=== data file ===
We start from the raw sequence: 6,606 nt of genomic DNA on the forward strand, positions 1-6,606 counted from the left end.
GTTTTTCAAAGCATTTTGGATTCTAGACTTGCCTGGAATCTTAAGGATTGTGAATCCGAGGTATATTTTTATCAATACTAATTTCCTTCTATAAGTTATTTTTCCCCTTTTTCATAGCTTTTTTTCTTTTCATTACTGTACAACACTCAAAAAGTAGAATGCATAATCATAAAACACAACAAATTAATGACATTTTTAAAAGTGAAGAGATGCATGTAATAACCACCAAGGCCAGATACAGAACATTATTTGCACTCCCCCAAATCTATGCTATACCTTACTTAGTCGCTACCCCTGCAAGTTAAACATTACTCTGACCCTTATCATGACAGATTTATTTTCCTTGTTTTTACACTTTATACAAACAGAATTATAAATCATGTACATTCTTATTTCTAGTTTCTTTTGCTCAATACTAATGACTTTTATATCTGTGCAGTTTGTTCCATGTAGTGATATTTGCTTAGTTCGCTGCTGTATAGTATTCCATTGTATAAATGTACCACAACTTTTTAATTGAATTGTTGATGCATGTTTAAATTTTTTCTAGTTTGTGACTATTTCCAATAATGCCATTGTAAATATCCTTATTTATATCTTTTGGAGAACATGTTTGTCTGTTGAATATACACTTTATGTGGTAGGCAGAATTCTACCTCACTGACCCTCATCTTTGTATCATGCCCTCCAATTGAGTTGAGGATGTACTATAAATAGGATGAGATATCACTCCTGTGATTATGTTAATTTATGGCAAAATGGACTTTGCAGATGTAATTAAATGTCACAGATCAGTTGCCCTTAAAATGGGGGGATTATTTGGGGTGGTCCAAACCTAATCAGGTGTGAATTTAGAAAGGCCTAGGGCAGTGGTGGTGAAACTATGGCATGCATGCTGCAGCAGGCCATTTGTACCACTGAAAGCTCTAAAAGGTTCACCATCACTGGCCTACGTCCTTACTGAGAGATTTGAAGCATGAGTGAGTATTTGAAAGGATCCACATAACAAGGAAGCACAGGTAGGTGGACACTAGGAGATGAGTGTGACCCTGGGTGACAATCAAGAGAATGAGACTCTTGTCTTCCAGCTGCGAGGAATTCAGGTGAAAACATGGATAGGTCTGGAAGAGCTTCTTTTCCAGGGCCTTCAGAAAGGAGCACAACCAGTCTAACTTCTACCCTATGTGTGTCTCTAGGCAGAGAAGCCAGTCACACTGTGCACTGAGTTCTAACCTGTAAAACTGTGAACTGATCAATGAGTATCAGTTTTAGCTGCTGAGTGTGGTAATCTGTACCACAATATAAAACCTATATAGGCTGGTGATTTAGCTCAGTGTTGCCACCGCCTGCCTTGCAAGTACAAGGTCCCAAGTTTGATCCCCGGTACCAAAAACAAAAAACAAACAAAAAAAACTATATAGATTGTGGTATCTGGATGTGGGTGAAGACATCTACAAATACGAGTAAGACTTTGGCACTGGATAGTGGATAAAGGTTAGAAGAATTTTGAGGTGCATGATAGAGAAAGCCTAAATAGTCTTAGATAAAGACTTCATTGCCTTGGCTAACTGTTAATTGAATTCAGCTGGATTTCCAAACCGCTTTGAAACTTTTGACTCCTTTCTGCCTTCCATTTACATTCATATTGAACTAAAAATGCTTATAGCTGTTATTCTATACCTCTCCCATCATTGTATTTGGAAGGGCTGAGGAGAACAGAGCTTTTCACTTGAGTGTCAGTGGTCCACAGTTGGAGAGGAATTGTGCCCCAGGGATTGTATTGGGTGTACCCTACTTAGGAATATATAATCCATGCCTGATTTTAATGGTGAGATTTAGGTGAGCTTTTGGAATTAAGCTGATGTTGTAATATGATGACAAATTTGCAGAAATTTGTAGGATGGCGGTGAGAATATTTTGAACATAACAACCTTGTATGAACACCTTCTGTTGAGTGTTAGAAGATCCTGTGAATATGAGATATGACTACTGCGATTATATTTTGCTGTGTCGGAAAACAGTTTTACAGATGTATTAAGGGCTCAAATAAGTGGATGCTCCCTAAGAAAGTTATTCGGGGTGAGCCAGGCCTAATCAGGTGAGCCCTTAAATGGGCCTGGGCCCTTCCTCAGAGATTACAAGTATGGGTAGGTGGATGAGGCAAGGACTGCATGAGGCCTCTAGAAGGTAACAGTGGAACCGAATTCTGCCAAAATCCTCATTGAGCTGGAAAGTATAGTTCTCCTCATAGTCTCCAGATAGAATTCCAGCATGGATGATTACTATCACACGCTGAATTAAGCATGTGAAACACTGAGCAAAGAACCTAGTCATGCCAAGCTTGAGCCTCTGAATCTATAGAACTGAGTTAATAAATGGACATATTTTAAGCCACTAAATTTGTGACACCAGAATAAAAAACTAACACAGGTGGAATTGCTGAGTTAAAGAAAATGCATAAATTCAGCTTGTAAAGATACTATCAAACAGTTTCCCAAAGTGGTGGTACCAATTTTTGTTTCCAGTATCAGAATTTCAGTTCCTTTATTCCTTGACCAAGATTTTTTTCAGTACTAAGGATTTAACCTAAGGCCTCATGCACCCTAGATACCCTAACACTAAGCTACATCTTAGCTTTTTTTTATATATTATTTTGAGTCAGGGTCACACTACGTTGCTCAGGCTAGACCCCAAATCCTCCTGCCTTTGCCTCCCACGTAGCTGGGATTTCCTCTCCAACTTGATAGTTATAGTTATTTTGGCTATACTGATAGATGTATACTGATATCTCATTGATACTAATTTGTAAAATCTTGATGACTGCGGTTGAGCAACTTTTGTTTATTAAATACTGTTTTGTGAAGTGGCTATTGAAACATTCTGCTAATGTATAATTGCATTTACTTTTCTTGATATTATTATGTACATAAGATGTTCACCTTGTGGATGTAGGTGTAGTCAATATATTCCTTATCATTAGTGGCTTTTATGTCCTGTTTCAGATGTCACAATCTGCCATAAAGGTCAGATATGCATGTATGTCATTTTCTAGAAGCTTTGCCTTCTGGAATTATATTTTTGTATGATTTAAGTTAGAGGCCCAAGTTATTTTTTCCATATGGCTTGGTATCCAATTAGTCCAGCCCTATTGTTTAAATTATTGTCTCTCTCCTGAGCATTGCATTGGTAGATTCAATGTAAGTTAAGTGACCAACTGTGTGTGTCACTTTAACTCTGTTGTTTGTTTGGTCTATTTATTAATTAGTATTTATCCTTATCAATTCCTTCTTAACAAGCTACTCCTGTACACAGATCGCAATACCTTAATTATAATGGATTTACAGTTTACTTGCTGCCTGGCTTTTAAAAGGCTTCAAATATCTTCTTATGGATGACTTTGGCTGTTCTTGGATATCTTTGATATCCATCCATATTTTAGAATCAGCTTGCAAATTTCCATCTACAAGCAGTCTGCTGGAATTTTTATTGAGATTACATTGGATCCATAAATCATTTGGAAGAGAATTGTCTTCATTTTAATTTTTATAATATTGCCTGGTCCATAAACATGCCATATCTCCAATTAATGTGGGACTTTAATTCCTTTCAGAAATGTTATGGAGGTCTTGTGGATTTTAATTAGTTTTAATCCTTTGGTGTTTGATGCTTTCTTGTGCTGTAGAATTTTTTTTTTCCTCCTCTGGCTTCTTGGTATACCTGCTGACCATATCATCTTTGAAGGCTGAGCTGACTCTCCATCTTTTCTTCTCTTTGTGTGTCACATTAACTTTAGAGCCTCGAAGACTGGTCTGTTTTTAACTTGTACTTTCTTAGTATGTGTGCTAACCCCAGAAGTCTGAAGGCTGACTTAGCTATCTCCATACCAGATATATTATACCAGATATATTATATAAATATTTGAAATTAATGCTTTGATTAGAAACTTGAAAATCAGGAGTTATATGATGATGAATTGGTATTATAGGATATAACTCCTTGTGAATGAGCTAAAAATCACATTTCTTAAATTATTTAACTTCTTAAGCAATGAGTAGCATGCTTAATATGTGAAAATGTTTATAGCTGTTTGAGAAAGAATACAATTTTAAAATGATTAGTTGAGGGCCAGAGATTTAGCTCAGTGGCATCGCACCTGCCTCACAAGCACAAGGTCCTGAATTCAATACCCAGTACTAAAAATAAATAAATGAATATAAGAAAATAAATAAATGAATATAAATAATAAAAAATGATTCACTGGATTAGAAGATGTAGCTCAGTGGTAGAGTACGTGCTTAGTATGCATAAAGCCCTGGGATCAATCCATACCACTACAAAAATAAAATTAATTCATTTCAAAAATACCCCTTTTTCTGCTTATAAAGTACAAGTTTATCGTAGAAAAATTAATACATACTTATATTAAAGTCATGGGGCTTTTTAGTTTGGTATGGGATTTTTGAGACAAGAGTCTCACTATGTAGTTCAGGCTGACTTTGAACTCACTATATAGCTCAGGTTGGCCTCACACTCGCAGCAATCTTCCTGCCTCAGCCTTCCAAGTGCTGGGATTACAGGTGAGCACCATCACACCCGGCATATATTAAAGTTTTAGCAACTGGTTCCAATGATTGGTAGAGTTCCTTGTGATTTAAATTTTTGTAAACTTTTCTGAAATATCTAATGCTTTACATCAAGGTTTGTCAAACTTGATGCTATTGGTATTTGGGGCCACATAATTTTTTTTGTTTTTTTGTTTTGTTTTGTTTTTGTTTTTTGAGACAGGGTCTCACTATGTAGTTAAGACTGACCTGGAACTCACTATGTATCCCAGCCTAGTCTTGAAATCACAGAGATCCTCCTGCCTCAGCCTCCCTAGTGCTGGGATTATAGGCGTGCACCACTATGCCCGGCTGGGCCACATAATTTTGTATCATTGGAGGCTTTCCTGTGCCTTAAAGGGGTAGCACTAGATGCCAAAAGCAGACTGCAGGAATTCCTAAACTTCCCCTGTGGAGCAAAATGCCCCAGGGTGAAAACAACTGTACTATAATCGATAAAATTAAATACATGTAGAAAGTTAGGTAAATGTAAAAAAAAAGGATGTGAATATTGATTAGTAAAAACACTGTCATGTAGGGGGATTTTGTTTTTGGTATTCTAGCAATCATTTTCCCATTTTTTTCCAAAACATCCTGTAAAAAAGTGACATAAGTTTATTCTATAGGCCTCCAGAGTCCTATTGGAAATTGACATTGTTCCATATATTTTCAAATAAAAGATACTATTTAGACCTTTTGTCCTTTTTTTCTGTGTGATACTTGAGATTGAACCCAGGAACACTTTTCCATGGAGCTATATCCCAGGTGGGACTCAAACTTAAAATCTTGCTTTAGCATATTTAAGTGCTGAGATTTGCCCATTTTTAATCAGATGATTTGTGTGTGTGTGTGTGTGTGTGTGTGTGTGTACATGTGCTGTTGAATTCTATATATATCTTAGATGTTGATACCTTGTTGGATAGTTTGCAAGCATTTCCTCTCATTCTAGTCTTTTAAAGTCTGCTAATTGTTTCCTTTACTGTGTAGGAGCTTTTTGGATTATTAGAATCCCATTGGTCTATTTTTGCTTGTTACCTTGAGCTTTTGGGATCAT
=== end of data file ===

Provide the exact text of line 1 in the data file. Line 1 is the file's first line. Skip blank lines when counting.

We start from the raw sequence: 6,606 nt of genomic DNA on the forward strand, positions 1-6,606 counted from the left end.